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Davao City aims to vaccinate 1.2 million citizens, in talks with AstraZeneca

Davao City is targeting to vaccinate 1.2 million of its population within two years and is in talks with British-Swedish pharmaceutical firm AstraZeneca to secure vaccine doses, the Mayor Sara Duterte told Rappler on Friday, January 8.

"The Davao City government target is 1.2 million of the population on a voluntary vaccination program that will run for one to two years, depending on how fast the vaccines may become available," said the mayor.

The target corresponds to roughly 75% of the Mindanao city's population, based on the 2015 national census showing it has a population of 1.6 million.

In line with this target, City Hall is in talks with AstraZeneca, which previously entered into tripartite deals with Quezon City, Philippine private firms, and the national government for its COVID-19 vaccine. (TRACKER: Which COVID-19 vaccines are being eyed by the Philippines?)

"We had a successful discussion with AstraZeneca that is covered by a Non-Disclosure Agreement," said Mayor Duterte, eldest daughter of President Rodrigo Duterte.

'Unrestricted' budget

While several Philippine cities have already allocated specific funds for vaccine procurement in their 2021 budgets, Duterte, when asked if her city had made similar allocations, said their budget for this was "unrestricted."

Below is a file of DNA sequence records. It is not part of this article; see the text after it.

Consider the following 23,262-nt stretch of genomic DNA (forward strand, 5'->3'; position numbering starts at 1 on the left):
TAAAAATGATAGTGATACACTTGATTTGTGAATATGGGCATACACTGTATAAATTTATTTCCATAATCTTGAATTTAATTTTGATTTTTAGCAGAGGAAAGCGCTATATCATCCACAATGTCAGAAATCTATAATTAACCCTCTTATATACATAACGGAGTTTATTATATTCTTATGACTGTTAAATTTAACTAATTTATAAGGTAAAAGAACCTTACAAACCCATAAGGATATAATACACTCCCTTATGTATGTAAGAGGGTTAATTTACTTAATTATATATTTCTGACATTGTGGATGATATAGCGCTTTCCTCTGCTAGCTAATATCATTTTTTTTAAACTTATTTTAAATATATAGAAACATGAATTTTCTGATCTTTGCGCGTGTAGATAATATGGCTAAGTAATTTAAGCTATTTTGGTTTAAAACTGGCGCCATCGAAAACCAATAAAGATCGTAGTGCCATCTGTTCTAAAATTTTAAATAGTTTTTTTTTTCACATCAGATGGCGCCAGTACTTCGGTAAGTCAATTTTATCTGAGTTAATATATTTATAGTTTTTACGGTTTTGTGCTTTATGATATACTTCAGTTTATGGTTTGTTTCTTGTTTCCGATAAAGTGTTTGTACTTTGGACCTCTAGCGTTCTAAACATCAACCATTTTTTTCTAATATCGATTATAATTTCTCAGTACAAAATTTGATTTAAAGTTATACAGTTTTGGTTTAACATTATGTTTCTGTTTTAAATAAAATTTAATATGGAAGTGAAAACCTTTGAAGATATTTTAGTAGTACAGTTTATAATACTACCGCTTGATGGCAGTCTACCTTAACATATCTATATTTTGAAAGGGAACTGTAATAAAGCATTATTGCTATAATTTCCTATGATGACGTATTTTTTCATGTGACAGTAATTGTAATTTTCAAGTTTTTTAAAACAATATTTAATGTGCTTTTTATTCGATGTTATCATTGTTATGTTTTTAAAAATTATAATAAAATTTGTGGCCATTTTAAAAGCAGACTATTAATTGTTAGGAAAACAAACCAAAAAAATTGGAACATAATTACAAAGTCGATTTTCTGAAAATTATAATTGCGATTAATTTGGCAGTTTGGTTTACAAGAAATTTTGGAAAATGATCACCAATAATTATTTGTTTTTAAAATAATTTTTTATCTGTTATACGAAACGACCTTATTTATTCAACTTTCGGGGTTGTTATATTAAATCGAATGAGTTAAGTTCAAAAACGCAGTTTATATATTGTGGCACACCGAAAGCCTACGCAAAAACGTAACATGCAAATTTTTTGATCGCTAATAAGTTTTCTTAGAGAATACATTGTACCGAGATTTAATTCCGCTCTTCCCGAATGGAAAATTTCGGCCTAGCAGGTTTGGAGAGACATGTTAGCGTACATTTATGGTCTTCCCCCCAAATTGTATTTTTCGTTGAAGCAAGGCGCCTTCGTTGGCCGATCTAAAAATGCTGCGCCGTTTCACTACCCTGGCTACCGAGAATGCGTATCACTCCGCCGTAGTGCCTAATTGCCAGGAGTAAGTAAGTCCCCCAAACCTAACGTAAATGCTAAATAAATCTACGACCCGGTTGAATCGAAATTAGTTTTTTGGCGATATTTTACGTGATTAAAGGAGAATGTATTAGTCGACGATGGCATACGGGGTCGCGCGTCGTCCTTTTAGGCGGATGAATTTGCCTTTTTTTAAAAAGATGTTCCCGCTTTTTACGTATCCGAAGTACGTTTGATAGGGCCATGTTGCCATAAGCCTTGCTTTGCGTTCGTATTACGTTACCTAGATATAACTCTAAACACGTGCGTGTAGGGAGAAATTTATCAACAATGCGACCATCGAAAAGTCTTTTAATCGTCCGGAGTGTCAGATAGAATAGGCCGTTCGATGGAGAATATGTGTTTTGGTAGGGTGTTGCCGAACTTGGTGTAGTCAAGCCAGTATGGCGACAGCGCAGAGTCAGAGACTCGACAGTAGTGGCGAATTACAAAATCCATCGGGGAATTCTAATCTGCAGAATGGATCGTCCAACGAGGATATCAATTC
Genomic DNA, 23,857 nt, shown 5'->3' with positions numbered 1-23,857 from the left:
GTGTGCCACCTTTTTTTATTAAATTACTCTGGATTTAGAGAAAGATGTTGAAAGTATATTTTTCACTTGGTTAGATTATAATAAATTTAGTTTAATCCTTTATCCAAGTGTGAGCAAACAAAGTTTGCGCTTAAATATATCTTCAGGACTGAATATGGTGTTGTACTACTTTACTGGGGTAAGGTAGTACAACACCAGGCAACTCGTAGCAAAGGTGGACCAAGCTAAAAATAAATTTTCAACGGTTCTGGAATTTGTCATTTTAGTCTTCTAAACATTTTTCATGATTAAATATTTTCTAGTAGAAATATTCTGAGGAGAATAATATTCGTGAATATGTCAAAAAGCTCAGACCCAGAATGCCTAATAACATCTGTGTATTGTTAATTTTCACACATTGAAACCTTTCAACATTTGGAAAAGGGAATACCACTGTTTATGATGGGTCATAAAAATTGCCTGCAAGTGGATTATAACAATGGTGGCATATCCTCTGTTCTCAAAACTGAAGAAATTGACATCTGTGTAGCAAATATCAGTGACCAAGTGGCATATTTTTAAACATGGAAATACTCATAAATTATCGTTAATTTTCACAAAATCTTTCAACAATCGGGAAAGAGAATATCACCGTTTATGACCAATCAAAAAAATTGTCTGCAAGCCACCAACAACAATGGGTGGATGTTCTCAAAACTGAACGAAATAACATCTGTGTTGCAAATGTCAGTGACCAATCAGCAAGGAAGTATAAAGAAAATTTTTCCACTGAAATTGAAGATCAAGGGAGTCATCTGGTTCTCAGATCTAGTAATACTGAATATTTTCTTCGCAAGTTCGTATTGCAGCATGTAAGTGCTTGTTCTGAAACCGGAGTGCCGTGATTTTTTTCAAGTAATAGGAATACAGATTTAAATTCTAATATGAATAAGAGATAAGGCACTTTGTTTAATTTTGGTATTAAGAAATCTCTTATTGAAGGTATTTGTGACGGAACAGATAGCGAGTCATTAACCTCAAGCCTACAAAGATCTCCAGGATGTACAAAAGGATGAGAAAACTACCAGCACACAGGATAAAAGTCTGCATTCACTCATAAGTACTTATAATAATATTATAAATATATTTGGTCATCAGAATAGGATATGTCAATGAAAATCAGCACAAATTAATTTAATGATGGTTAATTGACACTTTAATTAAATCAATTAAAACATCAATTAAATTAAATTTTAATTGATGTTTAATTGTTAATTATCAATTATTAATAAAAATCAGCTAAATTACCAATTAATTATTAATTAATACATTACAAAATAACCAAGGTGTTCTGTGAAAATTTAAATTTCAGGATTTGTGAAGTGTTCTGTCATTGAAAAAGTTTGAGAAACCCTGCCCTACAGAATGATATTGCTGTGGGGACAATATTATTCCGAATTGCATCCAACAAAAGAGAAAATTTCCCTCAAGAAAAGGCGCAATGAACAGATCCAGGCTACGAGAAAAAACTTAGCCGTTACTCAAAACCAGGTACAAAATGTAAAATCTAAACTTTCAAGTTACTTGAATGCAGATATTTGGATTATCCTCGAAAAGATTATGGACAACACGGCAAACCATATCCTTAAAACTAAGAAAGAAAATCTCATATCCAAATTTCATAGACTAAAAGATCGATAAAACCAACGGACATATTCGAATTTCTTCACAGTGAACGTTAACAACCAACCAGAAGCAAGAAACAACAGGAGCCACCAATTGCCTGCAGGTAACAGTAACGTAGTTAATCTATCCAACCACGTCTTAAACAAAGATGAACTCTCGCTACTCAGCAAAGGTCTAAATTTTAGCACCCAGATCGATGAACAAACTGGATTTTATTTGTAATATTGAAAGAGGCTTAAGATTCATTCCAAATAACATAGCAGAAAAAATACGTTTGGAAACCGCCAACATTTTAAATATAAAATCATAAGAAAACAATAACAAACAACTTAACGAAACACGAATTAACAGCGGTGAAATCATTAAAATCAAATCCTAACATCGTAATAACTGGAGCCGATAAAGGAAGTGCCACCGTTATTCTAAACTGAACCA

Instead of setting an amount already, she said the allocation would depend on how much it would take to reach their target of 1.2 million vaccinated Davao City residents.

"The budget is unrestricted and the ceiling is to achieve the target population," she said.

Funds for the vaccines would be sourced from a combination of the 2021 annual budget and Disaster Risk Reduction and Management Office funds.

"We will acquire as many as we may be allowed to buy from companies that will be issued an EUA," the mayor said.

An Emergency Use Authorization, to be issued by the Food and Drug Administration, allows the administering of a vaccine among identified vulnerable sectors.

The cith chief previously said some Davao City businessmen had expressed willingness to donate funds to the city government for vaccine doses.

Mayor Duterte and the City Council agreed that City Hall would acquire a mix of vaccines to prepare for the likelihood that pharmaceutical firms will have different delivery times given the limitations in vaccine production.

Buying various kinds of vaccines, said Duterte, would also ensure that if some of the vaccines lead to certain side effects, these side effects would not affect the entire vaccinated group.

Davao City's battle vs COVID-19

Davao City has topped the list of cities with the highest spike in daily new cases in the last 14 days, as of Thursday, January 7, according to the Department of Health. The Mindanao hub beat Quezon City, the most populous city in pandemic epicenter Metro Manila.

This shows a persistence in a worrying trend, as a December 21 study by the Octa Research Group had also showed Davao City in second place among local governments with the most number of new cases per day.

Meanwhile, Davao Region (Region XI) was reported to have a 51% utilization rate of its COVID-19 beds, thus nearing the 60% mark indicating "moderate risk" in terms of how much of the region's healthcare facilities would be available for patients. – Rappler.com

Pia Ranada

Pia Ranada covers the Office of the President and Bangsamoro regional issues for Rappler. While helping out with desk duties, she also watches the environment sector and the local government of Quezon City. For tips or story suggestions, you can reach her at pia.ranada@rappler.com.

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